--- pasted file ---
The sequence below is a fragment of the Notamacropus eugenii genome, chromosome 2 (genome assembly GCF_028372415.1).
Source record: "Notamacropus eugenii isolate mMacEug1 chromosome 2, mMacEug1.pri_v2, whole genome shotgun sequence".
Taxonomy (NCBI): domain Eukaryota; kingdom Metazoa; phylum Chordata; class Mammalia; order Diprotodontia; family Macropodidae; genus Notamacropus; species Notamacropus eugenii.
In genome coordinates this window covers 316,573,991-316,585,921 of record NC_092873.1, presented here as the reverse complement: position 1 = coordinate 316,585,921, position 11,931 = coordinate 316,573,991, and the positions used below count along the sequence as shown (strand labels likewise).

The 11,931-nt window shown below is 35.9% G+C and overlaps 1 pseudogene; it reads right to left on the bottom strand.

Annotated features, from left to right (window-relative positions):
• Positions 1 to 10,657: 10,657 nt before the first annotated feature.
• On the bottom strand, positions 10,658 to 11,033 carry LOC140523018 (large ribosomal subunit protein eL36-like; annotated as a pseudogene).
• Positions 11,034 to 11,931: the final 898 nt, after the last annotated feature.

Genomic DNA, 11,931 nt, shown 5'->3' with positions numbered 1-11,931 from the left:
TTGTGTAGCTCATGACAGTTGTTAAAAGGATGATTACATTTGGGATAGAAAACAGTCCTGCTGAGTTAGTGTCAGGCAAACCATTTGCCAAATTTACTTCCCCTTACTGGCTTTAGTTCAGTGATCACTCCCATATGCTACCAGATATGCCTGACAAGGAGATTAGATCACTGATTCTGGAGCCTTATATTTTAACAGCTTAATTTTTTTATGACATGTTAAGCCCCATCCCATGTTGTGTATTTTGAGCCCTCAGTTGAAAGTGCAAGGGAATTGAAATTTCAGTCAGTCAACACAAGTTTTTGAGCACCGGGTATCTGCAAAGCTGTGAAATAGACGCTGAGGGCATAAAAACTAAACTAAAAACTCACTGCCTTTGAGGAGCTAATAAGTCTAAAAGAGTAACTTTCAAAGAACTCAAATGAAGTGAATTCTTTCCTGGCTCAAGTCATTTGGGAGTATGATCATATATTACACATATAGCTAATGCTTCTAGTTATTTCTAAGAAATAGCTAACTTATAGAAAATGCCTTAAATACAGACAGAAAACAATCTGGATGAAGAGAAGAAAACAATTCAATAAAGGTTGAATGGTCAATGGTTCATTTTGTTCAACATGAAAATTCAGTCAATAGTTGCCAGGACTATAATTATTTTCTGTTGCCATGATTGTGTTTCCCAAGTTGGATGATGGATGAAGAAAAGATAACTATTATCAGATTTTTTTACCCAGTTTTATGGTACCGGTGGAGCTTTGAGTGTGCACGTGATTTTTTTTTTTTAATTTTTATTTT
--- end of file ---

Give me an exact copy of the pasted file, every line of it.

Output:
The sequence below is a fragment of the Notamacropus eugenii genome, chromosome 2 (genome assembly GCF_028372415.1).
Source record: "Notamacropus eugenii isolate mMacEug1 chromosome 2, mMacEug1.pri_v2, whole genome shotgun sequence".
Taxonomy (NCBI): domain Eukaryota; kingdom Metazoa; phylum Chordata; class Mammalia; order Diprotodontia; family Macropodidae; genus Notamacropus; species Notamacropus eugenii.
In genome coordinates this window covers 316,573,991-316,585,921 of record NC_092873.1, presented here as the reverse complement: position 1 = coordinate 316,585,921, position 11,931 = coordinate 316,573,991, and the positions used below count along the sequence as shown (strand labels likewise).

The 11,931-nt window shown below is 35.9% G+C and overlaps 1 pseudogene; it reads right to left on the bottom strand.

Annotated features, from left to right (window-relative positions):
• Positions 1 to 10,657: 10,657 nt before the first annotated feature.
• On the bottom strand, positions 10,658 to 11,033 carry LOC140523018 (large ribosomal subunit protein eL36-like; annotated as a pseudogene).
• Positions 11,034 to 11,931: the final 898 nt, after the last annotated feature.

Genomic DNA, 11,931 nt, shown 5'->3' with positions numbered 1-11,931 from the left:
TTGTGTAGCTCATGACAGTTGTTAAAAGGATGATTACATTTGGGATAGAAAACAGTCCTGCTGAGTTAGTGTCAGGCAAACCATTTGCCAAATTTACTTCCCCTTACTGGCTTTAGTTCAGTGATCACTCCCATATGCTACCAGATATGCCTGACAAGGAGATTAGATCACTGATTCTGGAGCCTTATATTTTAACAGCTTAATTTTTTTATGACATGTTAAGCCCCATCCCATGTTGTGTATTTTGAGCCCTCAGTTGAAAGTGCAAGGGAATTGAAATTTCAGTCAGTCAACACAAGTTTTTGAGCACCGGGTATCTGCAAAGCTGTGAAATAGACGCTGAGGGCATAAAAACTAAACTAAAAACTCACTGCCTTTGAGGAGCTAATAAGTCTAAAAGAGTAACTTTCAAAGAACTCAAATGAAGTGAATTCTTTCCTGGCTCAAGTCATTTGGGAGTATGATCATATATTACACATATAGCTAATGCTTCTAGTTATTTCTAAGAAATAGCTAACTTATAGAAAATGCCTTAAATACAGACAGAAAACAATCTGGATGAAGAGAAGAAAACAATTCAATAAAGGTTGAATGGTCAATGGTTCATTTTGTTCAACATGAAAATTCAGTCAATAGTTGCCAGGACTATAATTATTTTCTGTTGCCATGATTGTGTTTCCCAAGTTGGATGATGGATGAAGAAAAGATAACTATTATCAGATTTTTTTACCCAGTTTTATGGTACCGGTGGAGCTTTGAGTGTGCACGTGATTTTTTTTTTTTAATTTTTATTTT